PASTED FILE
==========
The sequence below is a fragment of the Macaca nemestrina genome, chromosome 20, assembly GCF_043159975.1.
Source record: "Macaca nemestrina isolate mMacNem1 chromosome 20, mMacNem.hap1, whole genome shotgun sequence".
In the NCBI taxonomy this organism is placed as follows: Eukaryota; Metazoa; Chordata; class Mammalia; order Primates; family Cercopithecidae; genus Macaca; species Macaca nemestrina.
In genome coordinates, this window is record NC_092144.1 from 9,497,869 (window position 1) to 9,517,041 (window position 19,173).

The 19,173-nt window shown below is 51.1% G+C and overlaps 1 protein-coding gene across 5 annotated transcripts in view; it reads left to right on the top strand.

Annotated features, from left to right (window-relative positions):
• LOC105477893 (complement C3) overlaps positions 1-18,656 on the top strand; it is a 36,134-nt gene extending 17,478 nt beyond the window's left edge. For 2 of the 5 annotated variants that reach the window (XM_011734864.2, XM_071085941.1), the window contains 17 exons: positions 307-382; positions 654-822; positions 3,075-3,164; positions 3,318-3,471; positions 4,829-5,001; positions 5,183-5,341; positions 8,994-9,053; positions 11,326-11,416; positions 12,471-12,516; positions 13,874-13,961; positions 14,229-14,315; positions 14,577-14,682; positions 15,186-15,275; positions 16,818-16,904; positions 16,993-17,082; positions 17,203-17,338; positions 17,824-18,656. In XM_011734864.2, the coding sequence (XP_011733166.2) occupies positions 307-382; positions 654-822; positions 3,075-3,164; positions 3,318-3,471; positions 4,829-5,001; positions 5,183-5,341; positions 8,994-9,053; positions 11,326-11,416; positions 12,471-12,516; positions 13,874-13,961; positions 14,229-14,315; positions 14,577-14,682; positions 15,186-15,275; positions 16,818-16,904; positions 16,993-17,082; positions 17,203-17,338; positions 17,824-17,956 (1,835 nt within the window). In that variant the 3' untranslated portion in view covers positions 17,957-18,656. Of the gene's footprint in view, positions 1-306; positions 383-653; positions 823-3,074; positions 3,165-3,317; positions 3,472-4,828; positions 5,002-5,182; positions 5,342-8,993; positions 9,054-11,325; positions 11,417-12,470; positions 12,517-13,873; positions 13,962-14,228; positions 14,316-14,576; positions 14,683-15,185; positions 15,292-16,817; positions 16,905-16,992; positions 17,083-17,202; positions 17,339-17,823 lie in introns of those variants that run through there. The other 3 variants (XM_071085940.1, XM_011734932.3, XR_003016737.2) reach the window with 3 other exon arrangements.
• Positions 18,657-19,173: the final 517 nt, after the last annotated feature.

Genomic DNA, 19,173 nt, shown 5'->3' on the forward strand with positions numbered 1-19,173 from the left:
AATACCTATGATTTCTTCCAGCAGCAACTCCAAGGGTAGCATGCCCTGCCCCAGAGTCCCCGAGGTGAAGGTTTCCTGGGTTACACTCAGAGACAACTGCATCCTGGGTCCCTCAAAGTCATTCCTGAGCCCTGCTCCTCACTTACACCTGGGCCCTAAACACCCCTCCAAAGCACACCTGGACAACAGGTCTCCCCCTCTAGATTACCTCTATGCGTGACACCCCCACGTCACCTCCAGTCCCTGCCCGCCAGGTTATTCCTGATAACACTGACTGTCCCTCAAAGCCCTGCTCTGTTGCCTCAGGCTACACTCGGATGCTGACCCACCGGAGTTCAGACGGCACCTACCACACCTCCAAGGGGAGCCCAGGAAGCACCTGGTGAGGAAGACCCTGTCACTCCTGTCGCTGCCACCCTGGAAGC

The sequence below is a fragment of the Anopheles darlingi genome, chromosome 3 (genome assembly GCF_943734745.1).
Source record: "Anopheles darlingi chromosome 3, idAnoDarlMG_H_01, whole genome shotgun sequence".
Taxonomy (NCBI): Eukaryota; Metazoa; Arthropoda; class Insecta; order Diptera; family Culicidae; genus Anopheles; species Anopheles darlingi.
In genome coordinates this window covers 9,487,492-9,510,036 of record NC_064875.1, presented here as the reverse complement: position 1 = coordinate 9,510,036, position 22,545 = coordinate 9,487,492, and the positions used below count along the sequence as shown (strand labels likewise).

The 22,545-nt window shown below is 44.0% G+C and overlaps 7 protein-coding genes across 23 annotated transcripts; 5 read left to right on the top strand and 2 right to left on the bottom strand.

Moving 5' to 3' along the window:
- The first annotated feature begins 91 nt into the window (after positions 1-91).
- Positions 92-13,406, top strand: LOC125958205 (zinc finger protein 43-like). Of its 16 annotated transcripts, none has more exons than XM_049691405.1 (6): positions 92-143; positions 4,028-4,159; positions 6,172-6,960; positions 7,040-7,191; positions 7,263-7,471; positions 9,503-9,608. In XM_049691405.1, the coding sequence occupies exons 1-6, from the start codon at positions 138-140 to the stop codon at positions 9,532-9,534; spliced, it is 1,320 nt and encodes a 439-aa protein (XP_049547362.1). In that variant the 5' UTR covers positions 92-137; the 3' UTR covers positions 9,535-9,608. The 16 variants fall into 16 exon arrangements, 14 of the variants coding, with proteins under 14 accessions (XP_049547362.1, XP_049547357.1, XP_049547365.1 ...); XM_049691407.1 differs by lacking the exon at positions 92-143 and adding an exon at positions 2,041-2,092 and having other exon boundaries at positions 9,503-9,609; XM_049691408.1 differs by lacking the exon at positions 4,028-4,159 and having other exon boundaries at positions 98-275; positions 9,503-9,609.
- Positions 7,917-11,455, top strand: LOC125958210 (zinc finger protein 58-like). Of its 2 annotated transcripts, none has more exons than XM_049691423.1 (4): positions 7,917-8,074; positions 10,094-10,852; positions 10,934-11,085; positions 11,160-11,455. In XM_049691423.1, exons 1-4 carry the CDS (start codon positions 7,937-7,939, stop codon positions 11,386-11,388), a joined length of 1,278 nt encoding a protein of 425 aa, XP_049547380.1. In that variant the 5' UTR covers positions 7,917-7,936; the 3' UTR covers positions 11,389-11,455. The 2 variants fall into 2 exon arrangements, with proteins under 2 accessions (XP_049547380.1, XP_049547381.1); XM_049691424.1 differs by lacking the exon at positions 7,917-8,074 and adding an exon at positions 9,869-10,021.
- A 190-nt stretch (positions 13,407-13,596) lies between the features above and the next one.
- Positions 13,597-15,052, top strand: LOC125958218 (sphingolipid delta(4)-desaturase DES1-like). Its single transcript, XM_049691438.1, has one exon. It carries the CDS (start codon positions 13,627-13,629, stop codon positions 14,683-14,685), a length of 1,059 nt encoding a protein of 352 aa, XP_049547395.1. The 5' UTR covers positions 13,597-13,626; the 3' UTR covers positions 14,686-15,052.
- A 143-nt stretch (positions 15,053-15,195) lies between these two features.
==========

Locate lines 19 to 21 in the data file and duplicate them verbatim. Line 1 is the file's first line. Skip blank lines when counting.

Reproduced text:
- Positions 7,917-11,455, top strand: LOC125958210 (zinc finger protein 58-like). Of its 2 annotated transcripts, none has more exons than XM_049691423.1 (4): positions 7,917-8,074; positions 10,094-10,852; positions 10,934-11,085; positions 11,160-11,455. In XM_049691423.1, exons 1-4 carry the CDS (start codon positions 7,937-7,939, stop codon positions 11,386-11,388), a joined length of 1,278 nt encoding a protein of 425 aa, XP_049547380.1. In that variant the 5' UTR covers positions 7,917-7,936; the 3' UTR covers positions 11,389-11,455. The 2 variants fall into 2 exon arrangements, with proteins under 2 accessions (XP_049547380.1, XP_049547381.1); XM_049691424.1 differs by lacking the exon at positions 7,917-8,074 and adding an exon at positions 9,869-10,021.
- A 190-nt stretch (positions 13,407-13,596) lies between the features above and the next one.
- Positions 13,597-15,052, top strand: LOC125958218 (sphingolipid delta(4)-desaturase DES1-like). Its single transcript, XM_049691438.1, has one exon. It carries the CDS (start codon positions 13,627-13,629, stop codon positions 14,683-14,685), a length of 1,059 nt encoding a protein of 352 aa, XP_049547395.1. The 5' UTR covers positions 13,597-13,626; the 3' UTR covers positions 14,686-15,052.